The event that changed Laguna forever was when watercolorist Norman St. Claire pulled in on the stage in 1903 and began to paint the surf, hillsides, and lagoons.

His fellow plein air artists in San Francisco were so impressed with his work and his praise of the weather that they followed. By 1917, about 40 artists were established here, including Gardner Symonds, Frank Cuprien, William Griffith, Edgar Payne, and William Wendt.

With the opening of a new stretch of Coast Highway in 1926 (actress Mary Pickford cut the ribbon), it then became far easier to get to Laguna and slowly more people started to come. Musicians and writers joined the artist and moved to Laguna Beach, which was fast becoming known as a town of creative and modern thinkers. The Laguna Players debuted in the 1920s later to become the Laguna Playhouse.

By the 1930s Laguna Beach had become a social and vacation destination for the Hollywood elite. Hollywood stars who maintained homes here included Pickford, Bette Davis, Judy Garland, Rudolph Valentino, Charlie Chaplin, Mickey Rooney, Victor Mature. Many other entertainment industry heavyweights bought homes here and began to discover its beauty and tranquility.

And as more people moved to town, Laguna became a gay destination as well. By the late 1930s small gay bars opened up and Laguna Beach developed a worldwide reputation as a gay-friendly place to live and visit.

With regular police raids on Los Angeles gay and lesbian bars, men and women drove down for weekends and many for the entire summer. They came from across the country and around the world. Soon more and more gay men and women bought and built homes here because it was a safe and comfortable place for them to be gay. Los Angeles and other big-city bars were usually hidden in back allies or in industrial areas, so patrons would not be spotted going in or out. But in Laguna, even prominent and famous people could go out, socialize with friends and enjoy tolerance at its best. Many stars like Rock Hudson, Martha Raye, Robert Reed used to come to Laguna often.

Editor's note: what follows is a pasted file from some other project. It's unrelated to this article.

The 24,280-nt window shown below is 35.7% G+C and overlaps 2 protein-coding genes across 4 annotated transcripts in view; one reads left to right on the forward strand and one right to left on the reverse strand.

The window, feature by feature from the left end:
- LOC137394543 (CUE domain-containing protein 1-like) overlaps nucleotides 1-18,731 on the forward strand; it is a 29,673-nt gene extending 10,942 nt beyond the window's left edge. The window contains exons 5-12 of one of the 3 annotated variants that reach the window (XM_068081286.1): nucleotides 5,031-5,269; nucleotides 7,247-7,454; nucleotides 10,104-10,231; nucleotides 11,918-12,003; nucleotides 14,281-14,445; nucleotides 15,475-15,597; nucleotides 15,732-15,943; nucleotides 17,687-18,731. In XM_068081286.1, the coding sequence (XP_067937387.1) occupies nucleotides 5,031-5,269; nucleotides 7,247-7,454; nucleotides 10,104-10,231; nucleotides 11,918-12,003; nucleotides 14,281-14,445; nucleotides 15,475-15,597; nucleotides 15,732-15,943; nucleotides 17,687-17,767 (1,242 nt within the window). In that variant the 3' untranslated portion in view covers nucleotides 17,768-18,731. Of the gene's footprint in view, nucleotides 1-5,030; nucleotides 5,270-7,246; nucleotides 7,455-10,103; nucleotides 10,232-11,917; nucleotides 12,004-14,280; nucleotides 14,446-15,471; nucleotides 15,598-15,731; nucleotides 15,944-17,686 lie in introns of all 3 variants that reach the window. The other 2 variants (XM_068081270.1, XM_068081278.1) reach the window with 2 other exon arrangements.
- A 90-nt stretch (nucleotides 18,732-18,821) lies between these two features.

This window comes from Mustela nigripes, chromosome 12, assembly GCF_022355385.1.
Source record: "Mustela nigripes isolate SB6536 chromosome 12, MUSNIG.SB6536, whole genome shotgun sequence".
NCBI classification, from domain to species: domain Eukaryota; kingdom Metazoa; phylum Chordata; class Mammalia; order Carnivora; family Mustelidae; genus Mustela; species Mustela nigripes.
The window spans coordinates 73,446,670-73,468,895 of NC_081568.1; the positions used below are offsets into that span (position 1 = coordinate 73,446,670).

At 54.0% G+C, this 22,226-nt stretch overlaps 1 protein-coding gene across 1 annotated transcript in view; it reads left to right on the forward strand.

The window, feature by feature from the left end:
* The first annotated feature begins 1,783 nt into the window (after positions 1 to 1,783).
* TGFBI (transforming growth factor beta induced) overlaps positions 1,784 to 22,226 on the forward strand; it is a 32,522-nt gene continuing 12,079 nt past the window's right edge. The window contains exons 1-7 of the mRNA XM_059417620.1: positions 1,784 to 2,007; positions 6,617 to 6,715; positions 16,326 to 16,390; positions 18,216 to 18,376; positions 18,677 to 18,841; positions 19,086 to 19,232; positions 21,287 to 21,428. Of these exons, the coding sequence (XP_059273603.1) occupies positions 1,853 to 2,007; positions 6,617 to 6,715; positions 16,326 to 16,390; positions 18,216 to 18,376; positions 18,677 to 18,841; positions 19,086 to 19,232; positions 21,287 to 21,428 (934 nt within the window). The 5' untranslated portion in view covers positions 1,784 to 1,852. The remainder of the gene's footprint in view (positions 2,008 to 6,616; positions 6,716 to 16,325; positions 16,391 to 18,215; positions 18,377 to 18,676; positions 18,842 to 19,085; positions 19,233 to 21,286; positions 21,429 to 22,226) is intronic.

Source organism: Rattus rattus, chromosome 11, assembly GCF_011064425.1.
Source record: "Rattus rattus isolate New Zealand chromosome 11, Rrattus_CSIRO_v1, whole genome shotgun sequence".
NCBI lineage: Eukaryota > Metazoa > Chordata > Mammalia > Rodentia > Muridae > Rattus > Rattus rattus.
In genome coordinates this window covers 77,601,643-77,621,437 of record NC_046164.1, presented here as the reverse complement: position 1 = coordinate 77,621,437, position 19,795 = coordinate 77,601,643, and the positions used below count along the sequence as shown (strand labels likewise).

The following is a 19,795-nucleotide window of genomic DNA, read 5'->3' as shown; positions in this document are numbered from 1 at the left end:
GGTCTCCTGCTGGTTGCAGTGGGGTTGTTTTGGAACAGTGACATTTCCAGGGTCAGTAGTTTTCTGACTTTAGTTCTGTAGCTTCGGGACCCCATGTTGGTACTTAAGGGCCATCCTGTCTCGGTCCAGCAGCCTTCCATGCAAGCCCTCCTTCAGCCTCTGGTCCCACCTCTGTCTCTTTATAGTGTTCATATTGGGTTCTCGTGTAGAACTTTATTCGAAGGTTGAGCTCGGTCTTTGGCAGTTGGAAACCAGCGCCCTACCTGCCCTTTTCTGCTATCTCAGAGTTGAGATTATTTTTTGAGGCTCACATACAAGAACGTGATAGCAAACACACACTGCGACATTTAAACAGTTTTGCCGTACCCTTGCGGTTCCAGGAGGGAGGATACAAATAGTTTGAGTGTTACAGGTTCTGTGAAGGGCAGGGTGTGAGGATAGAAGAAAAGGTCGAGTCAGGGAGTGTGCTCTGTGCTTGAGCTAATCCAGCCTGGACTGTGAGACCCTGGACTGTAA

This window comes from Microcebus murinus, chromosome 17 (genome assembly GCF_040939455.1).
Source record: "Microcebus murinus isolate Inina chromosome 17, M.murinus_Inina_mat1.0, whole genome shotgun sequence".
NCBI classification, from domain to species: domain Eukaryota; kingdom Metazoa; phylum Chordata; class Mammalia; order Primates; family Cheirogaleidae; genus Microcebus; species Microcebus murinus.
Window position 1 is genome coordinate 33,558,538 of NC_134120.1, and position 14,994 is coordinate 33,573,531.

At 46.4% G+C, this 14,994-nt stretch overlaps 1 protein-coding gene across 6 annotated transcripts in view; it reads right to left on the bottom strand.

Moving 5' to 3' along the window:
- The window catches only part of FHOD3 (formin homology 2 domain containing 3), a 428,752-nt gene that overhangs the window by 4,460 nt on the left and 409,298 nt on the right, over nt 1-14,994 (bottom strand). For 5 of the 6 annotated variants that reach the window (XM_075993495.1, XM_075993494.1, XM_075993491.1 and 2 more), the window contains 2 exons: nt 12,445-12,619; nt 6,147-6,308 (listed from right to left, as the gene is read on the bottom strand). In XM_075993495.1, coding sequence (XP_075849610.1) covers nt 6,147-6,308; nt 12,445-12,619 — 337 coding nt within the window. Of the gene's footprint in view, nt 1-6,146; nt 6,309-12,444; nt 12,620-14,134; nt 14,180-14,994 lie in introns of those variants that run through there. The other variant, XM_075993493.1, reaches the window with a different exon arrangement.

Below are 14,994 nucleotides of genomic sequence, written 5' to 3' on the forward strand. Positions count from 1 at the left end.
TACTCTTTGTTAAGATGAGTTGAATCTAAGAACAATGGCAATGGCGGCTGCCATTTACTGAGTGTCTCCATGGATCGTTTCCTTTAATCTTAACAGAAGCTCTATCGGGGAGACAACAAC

Bars and restaurants boomed and by the 1960s and ’70s, Laguna Beach was known internationally for its beaches, weather, fun times, and gay and lesbian life.

By the 1980s the gay population had risen to an estimated 25 to 30 percent. The voters even elected Bob Gentry, an openly gay university professor, to the City Council in 1982. Seven years later, Gentry became the first openly gay mayor in the United States.

Over the past 25 years, Laguna Beach’s gay community has settled in.  Laguna has become an even better place to live, work, and visit.  Many of Laguna’s gay residents are active in city government and serve on numerous boards and commissions.  They participate in a wide variety of civic, community, and charitable organizations as well.  There have been other openly gay mayors and City Council Members after Bob Gentry, and the  City Council continues to be a national leader on important and groundbreaking issues.

Gay and lesbian visitors bring millions of dollars to city coffers.  Laguna Beach has become a year-round resort and travel destination, attracting international and well as domestic visitors.  These visitors are staying in all of the city’s hotels, motels, and bed and breakfasts.  They are dining out, shopping in the community, and going home with wonderful memories of their visit to paradise.  And when they return home, they are talking up Laguna Beach, California, to all of their friends, relatives, and coworkers.

While Laguna thrives and prospers, its rich history is the foundation that makes this community strong and will keep it a welcome home to diversity and tolerance for generations to come.